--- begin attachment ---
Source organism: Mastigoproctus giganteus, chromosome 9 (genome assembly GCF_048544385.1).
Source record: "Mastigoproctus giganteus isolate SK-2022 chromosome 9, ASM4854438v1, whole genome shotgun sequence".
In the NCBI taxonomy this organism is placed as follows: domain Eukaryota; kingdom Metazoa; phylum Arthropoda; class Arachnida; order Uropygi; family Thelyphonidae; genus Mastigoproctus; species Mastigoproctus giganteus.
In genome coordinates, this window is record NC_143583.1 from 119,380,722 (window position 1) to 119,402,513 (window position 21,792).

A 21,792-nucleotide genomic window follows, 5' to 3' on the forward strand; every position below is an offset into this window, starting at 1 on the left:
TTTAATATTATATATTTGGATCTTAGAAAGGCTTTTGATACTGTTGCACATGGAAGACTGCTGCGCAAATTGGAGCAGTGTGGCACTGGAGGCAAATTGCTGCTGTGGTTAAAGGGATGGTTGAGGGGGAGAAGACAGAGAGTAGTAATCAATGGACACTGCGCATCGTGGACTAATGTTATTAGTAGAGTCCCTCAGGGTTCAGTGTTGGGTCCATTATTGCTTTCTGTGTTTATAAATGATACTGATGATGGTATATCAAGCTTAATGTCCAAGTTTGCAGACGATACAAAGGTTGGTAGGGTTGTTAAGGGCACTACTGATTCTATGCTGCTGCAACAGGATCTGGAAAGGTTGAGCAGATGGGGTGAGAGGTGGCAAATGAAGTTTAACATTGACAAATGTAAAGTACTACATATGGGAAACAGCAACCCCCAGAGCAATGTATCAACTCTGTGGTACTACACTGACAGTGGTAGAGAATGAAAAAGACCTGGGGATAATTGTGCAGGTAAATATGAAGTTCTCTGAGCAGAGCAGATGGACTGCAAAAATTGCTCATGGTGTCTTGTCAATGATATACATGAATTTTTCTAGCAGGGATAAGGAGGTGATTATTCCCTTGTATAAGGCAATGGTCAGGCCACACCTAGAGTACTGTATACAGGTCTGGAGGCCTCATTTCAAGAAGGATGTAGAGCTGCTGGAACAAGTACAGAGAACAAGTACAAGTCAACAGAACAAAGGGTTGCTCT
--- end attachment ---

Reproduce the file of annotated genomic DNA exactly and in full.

Source organism: Mastigoproctus giganteus, chromosome 9 (genome assembly GCF_048544385.1).
Source record: "Mastigoproctus giganteus isolate SK-2022 chromosome 9, ASM4854438v1, whole genome shotgun sequence".
In the NCBI taxonomy this organism is placed as follows: domain Eukaryota; kingdom Metazoa; phylum Arthropoda; class Arachnida; order Uropygi; family Thelyphonidae; genus Mastigoproctus; species Mastigoproctus giganteus.
In genome coordinates, this window is record NC_143583.1 from 119,380,722 (window position 1) to 119,402,513 (window position 21,792).

A 21,792-nucleotide genomic window follows, 5' to 3' on the forward strand; every position below is an offset into this window, starting at 1 on the left:
TTTAATATTATATATTTGGATCTTAGAAAGGCTTTTGATACTGTTGCACATGGAAGACTGCTGCGCAAATTGGAGCAGTGTGGCACTGGAGGCAAATTGCTGCTGTGGTTAAAGGGATGGTTGAGGGGGAGAAGACAGAGAGTAGTAATCAATGGACACTGCGCATCGTGGACTAATGTTATTAGTAGAGTCCCTCAGGGTTCAGTGTTGGGTCCATTATTGCTTTCTGTGTTTATAAATGATACTGATGATGGTATATCAAGCTTAATGTCCAAGTTTGCAGACGATACAAAGGTTGGTAGGGTTGTTAAGGGCACTACTGATTCTATGCTGCTGCAACAGGATCTGGAAAGGTTGAGCAGATGGGGTGAGAGGTGGCAAATGAAGTTTAACATTGACAAATGTAAAGTACTACATATGGGAAACAGCAACCCCCAGAGCAATGTATCAACTCTGTGGTACTACACTGACAGTGGTAGAGAATGAAAAAGACCTGGGGATAATTGTGCAGGTAAATATGAAGTTCTCTGAGCAGAGCAGATGGACTGCAAAAATTGCTCATGGTGTCTTGTCAATGATATACATGAATTTTTCTAGCAGGGATAAGGAGGTGATTATTCCCTTGTATAAGGCAATGGTCAGGCCACACCTAGAGTACTGTATACAGGTCTGGAGGCCTCATTTCAAGAAGGATGTAGAGCTGCTGGAACAAGTACAGAGAACAAGTACAAGTCAACAGAACAAAGGGTTGCTCT